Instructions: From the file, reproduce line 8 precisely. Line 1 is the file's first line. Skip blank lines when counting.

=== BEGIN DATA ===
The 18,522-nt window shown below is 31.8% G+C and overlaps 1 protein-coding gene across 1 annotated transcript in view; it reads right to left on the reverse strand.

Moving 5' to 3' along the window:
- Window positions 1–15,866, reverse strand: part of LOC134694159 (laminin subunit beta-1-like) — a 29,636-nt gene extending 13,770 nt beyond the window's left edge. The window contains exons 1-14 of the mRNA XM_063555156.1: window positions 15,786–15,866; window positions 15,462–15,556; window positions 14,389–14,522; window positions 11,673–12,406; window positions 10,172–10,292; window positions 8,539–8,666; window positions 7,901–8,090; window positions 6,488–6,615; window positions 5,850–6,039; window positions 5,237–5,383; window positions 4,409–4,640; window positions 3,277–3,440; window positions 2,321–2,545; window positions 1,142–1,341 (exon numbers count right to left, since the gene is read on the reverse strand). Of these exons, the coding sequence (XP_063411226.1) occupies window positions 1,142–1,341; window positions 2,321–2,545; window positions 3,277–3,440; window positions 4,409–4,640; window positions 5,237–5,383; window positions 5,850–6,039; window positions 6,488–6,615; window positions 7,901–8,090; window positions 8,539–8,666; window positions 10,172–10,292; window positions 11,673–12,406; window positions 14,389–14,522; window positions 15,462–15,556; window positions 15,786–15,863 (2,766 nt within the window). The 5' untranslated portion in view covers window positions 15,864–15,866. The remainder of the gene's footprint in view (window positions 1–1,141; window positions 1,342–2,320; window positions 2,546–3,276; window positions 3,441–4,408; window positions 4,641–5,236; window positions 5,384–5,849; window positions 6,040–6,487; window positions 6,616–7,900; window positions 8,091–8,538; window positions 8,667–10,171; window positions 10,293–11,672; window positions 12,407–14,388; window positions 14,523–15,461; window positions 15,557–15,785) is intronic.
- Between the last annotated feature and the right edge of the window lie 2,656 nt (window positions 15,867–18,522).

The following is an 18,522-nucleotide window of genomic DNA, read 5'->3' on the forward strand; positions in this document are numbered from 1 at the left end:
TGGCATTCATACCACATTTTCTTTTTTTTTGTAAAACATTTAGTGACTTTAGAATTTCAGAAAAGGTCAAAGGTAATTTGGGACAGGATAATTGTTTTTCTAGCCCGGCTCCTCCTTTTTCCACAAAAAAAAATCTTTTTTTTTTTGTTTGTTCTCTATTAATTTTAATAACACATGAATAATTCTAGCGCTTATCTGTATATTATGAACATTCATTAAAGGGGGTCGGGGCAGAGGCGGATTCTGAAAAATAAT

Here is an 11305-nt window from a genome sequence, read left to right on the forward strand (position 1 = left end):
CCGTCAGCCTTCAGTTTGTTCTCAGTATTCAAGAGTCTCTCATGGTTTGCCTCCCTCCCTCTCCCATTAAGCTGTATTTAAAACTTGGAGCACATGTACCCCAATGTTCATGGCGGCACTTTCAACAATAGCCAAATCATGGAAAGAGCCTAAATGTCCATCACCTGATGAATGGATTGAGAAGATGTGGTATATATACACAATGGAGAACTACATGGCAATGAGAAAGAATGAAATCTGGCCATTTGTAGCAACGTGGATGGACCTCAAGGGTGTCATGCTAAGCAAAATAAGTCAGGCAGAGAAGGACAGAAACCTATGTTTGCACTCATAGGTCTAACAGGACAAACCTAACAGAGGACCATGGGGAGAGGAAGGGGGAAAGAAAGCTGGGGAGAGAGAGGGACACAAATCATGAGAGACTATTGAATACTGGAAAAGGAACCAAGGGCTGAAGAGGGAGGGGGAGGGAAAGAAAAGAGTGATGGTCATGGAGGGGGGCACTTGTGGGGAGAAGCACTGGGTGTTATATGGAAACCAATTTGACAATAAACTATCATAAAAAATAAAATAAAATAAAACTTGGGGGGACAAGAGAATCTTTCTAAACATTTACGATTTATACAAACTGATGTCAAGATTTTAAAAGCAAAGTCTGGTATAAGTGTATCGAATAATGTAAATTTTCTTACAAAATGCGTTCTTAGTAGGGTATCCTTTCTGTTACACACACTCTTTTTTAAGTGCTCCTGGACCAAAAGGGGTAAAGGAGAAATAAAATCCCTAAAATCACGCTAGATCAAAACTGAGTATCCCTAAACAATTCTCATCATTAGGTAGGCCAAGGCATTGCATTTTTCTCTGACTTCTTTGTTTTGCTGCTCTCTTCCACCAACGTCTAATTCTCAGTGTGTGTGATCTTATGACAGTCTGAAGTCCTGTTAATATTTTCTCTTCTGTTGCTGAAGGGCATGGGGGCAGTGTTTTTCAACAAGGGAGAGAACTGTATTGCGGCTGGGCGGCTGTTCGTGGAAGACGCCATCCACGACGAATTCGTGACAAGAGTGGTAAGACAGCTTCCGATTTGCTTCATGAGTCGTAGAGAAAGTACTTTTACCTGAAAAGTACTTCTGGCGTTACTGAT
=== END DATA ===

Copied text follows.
CCGTCAGCCTTCAGTTTGTTCTCAGTATTCAAGAGTCTCTCATGGTTTGCCTCCCTCCCTCTCCCATTAAGCTGTATTTAAAACTTGGAGCACATGTACCCCAATGTTCATGGCGGCACTTTCAACAATAGCCAAATCATGGAAAGAGCCTAAATGTCCATCACCTGATGAATGGATTGAGAAGATGTGGTATATATACACAATGGAGAACTACATGGCAATGAGAAAGAATGAAATCTGGCCATTTGTAGCAACGTGGATGGACCTCAAGGGTGTCATGCTAAGCAAAATAAGTCAGGCAGAGAAGGACAGAAACCTATGTTTGCACTCATAGGTCTAACAGGACAAACCTAACAGAGGACCATGGGGAGAGGAAGGGGGAAAGAAAGCTGGGGAGAGAGAGGGACACAAATCATGAGAGACTATTGAATACTGGAAAAGGAACCAAGGGCTGAAGAGGGAGGGGGAGGGAAAGAAAAGAGTGATGGTCATGGAGGGGGGCACTTGTGGGGAGAAGCACTGGGTGTTATATGGAAACCAATTTGACAATAAACTATCATAAAAAATAAAATAAAATAAAACTTGGGGGGACAAGAGAATCTTTCTAAACATTTACGATTTATACAAACTGATGTCAAGATTTTAAAAGCAAAGTCTGGTATAAGTGTATCGAATAATGTAAATTTTCTTACAAAATGCGTTCTTAGTAGGGTATCCTTTCTGTTACACACACTCTTTTTTAAGTGCTCCTGGACCAAAAGGGGTAAAGGAGAAATAAAATCCCTAAAATCACGCTAGATCAAAACTGAGTATCCCTAAACAATTCTCATCATTAGGTAGGCCAAGGCATTGCATTTTTCTCTGACTTCTTTGTTTTGCTGCTCTCTTCCACCAACGTCTAATTCTCAGTGTGTGTGATCTTATGACAGTCTGAAGTCCTGTTAATATTTTCTCTTCTGTTGCTGAAGGGCATGGGGGCAGTGTTTTTCAACAAGGGAGAGAACTGTATTGCGGCTGGGCGGCTGTTCGTGGAAGACGCCATCCACGACGAATTCGTGACAAGAGTGGTAAGACAGCTTCCGATTTGCTTCATGAGTCGTAGAGAAAGTACTTTTACCTGAAAAGTACTTCTGGCGTTACTGAT